The story of Moses, regardless of one’s religious leanings (or lack thereof), is a brilliant one. A well-known biblical narrative that incorporates, among many other things, faith, redemption, forgiveness and the good ol’ battle between good and evil, the life of Moses has always been ripe for cinematic translation. It is somewhat surprising then, that there have only been a handful of Hollywood adaptations. Cecil B. DeMille tackled the story in his silent 1923 epic The Ten Commandments, then delivered a momentous remake of sorts with his 1956 Charlton Heston-starring epic of the same name. Add to this DreamWorks Pictures’ animated take on the story in 1998, The Prince of Egypt, and the big Hollywood translations begin dwindling rapidly. That is until now.
Exodus: Gods and Kings sees director Ridley Scott bring the story of Moses to life in an old-fashioned, energetic epic. But while Exodus ticks off the right boxes for some solid Hollywood entertainment, moments of heavy-handed melodrama, scatterings of poor dialogue, and some frustratingly “safe” creative choices hold it firmly back from a home-run.
We meet Moses (Christian Bale), unaware of his Hebrew blood and ultimate destiny, living as an adopted son to Pharaoh Seti (a miscast John Turturro). His relationship with his adoptive brother, Rhamses (Joel Edgerton), is established quickly and somewhat poorly, rushing in its depiction of Rhamses’ jealousy and inferiority complex. An early war sequence, while nicely done, adds a bizarre punchline to a mystical foretelling tacked on to help establish a growing conflict between the brothers. The first quarter of the film moves in fits and starts, unable to convince of the relationships that will no doubt play a strong hand later.
Once Moses’ secret is revealed, thanks in part to a wasted Ben Kingsley, the film begins to kick into gear. Not fully, mind you, as we still have Moses’ banishment from the royal family, his wondering in the desert, and his falling for Séfora to go through before he decides to head back. It’s a big story, and there won’t be any surprises for those that know it.
The film earns itself points for delivering a suitably harsh take on the story, not pulling punches when depicting Rhamses’ brutality and God’s wrath. The plagues are nicely crafted and rammed home with CG wizardry and Scott’s wide-lensed vision. On a technical level, Exodus gets it pretty much right; the bigger the screen, the better.
While the film moves along at a nice enough pace when it kicks into gear, flying through its lengthy running time once Moses gets back to Egypt, Adam Cooper, Bill Collage, Jeffrey Caine and Steven Zaillian’s screenplay fails to reach the rousing heights it clearly strives for. Apart from the aforementioned lack of depth in the key relationship between Moses and Rhamses, the characters themselves are somewhat dwarfed by the film’s epic format.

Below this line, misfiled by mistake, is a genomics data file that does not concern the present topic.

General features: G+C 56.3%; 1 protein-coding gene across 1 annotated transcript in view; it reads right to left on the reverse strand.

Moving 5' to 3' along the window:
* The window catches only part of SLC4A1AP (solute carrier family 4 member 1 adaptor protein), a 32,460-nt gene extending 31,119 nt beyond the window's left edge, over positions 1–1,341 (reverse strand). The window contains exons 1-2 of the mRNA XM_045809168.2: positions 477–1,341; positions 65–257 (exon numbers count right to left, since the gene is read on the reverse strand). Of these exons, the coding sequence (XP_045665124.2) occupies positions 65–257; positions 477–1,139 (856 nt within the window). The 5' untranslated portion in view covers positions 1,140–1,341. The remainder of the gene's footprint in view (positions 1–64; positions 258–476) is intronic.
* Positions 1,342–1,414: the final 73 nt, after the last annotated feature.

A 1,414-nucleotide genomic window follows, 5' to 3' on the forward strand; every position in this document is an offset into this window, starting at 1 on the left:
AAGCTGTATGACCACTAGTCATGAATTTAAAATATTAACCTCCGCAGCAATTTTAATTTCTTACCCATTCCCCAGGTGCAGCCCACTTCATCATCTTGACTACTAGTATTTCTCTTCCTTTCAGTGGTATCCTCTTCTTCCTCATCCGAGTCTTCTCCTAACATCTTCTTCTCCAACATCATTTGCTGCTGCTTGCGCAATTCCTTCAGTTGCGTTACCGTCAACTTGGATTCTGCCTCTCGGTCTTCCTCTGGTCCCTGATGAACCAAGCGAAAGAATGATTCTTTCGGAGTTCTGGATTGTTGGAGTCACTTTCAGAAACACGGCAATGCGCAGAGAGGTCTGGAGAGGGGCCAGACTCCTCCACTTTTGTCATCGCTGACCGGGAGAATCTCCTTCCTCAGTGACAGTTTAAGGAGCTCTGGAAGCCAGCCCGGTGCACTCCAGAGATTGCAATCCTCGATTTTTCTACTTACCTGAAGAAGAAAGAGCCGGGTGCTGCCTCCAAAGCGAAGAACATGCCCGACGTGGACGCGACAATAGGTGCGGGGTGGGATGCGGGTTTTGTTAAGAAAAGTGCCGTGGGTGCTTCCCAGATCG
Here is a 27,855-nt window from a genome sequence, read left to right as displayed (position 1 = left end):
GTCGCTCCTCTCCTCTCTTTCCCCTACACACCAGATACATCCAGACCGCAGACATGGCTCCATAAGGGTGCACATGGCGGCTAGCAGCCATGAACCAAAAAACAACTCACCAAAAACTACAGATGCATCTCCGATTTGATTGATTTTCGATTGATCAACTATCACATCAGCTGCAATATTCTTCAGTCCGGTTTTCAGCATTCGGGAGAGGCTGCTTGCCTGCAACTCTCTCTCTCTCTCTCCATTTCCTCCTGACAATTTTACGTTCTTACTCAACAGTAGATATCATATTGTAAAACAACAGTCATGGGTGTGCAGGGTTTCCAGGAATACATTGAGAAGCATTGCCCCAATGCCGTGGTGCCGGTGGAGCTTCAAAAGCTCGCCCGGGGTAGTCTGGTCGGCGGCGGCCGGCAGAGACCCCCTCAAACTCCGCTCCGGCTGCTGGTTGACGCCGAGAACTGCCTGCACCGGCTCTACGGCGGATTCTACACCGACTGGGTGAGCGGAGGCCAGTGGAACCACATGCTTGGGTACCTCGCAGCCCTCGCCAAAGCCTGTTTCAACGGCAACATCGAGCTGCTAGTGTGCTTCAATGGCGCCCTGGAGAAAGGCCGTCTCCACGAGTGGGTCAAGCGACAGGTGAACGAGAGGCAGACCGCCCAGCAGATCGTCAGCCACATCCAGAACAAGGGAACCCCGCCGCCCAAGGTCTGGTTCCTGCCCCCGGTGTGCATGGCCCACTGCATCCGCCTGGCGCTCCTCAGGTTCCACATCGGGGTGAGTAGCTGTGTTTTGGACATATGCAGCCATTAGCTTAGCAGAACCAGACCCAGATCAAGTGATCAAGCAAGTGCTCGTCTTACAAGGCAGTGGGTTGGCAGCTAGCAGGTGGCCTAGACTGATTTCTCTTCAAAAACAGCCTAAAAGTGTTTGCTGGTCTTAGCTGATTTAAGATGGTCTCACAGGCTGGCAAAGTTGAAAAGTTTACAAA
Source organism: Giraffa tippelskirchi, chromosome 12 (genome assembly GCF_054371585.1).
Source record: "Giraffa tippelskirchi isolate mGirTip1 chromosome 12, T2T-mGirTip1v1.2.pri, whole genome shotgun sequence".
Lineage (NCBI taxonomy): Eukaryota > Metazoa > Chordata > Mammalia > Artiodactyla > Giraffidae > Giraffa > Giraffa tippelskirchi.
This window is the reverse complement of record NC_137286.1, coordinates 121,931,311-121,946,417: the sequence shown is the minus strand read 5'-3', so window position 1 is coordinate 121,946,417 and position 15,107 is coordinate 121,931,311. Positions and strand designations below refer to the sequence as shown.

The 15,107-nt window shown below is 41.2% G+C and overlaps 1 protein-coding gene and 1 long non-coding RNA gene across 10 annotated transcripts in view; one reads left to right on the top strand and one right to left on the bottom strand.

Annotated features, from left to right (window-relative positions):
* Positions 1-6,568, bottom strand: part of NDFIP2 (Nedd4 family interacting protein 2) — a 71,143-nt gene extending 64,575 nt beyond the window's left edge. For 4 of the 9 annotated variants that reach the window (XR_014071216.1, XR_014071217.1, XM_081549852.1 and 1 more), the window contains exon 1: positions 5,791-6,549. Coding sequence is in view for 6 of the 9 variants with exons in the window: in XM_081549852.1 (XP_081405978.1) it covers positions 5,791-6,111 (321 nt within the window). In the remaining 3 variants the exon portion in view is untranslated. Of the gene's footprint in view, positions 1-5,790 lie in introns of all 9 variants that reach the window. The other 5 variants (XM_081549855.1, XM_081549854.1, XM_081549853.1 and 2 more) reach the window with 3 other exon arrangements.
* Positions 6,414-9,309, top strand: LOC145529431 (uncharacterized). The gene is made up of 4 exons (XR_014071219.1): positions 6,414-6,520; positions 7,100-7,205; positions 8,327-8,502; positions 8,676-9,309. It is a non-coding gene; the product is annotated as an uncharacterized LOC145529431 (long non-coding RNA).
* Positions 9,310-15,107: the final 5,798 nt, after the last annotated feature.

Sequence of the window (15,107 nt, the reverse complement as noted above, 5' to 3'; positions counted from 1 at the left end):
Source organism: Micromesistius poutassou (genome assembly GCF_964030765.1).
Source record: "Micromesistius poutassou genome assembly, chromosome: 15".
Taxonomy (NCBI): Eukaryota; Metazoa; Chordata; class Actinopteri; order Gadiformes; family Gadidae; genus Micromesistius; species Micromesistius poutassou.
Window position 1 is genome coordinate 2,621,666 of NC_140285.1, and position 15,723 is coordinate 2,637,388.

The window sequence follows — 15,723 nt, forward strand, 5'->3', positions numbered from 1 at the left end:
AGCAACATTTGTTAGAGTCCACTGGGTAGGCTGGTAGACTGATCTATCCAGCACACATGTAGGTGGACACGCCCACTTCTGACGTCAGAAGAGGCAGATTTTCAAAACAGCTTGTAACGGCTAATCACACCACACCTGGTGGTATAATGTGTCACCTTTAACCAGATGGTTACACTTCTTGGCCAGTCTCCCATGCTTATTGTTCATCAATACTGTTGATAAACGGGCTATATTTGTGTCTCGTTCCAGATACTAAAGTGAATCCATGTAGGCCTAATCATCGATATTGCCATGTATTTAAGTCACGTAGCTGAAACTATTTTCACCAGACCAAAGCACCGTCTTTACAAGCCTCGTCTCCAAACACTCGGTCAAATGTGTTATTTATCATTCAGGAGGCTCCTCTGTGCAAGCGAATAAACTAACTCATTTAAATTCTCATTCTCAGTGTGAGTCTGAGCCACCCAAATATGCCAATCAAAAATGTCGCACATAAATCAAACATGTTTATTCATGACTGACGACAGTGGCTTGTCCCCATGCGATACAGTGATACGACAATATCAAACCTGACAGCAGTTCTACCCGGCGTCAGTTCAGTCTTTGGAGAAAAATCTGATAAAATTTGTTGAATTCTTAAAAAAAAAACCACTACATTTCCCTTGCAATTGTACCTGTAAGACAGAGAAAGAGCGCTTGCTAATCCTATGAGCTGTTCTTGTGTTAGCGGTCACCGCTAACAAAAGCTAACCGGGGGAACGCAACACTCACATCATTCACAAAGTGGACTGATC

Moses, nicely played by Bale, is unsurprisingly the most layered character – but that isn’t saying too much. The man’s flaws and self-doubt are nicely portrayed, but it’s as though there’s a bigger cut of the film aching to come through. The sprawling plot undoubtedly calls for further clarification, especially when exploring this man’s emotional and psychological transformation. Instead, we’re given a handful of moments that attempt to illuminate what is behind his changes of heart.
Similarly, Rhamses comes frustratingly close to being a nicely realised persona. Edgerton gives a strong performance, easily convincing in his portrayal of a stubborn man as self-righteous as he is fearful of his own destiny. Moses and Rhamses are the film’s driving forces, yet they feel incomplete.
The film’s depiction of God, another integral component of the narrative, also fails to hit the right notes. It’s difficult to describe these criticisms without giving too much away, suffice it to say that Exodus‘ attempt to play it safe results in the loss of dramatic strength to scenes that are in dire need of it. Moses’ relationship with his creator is more than fundamental, but some of their interactions brought about some unintended laughs in my screening.
As has been the case in a number of Ridley Scott’s outings, it feels as though too much has been sacrificed in an effort to deliver a tighter film. It’s undeniably long, clocking in at 150 minutes, yet it would clearly benefit from a longer cut. Either that, or a completely different edit.
For all its shortcomings, of which there are an unfortunate amount, Exodus manages to be a decent bit of entertainment. Scott knows his way around sequences, and it shows in some of the film’s great pieces. The film’s energy tangibly picks up at the half way mark, progressively upping the scale until its thunderous finale.
There are some great elements in Exodus: Gods and Kings, with its slick direction, great special effects, booming soundtrack, and strong leads, but the aforementioned drawbacks are simply too prominent.
THE REEL SCORE: 6/10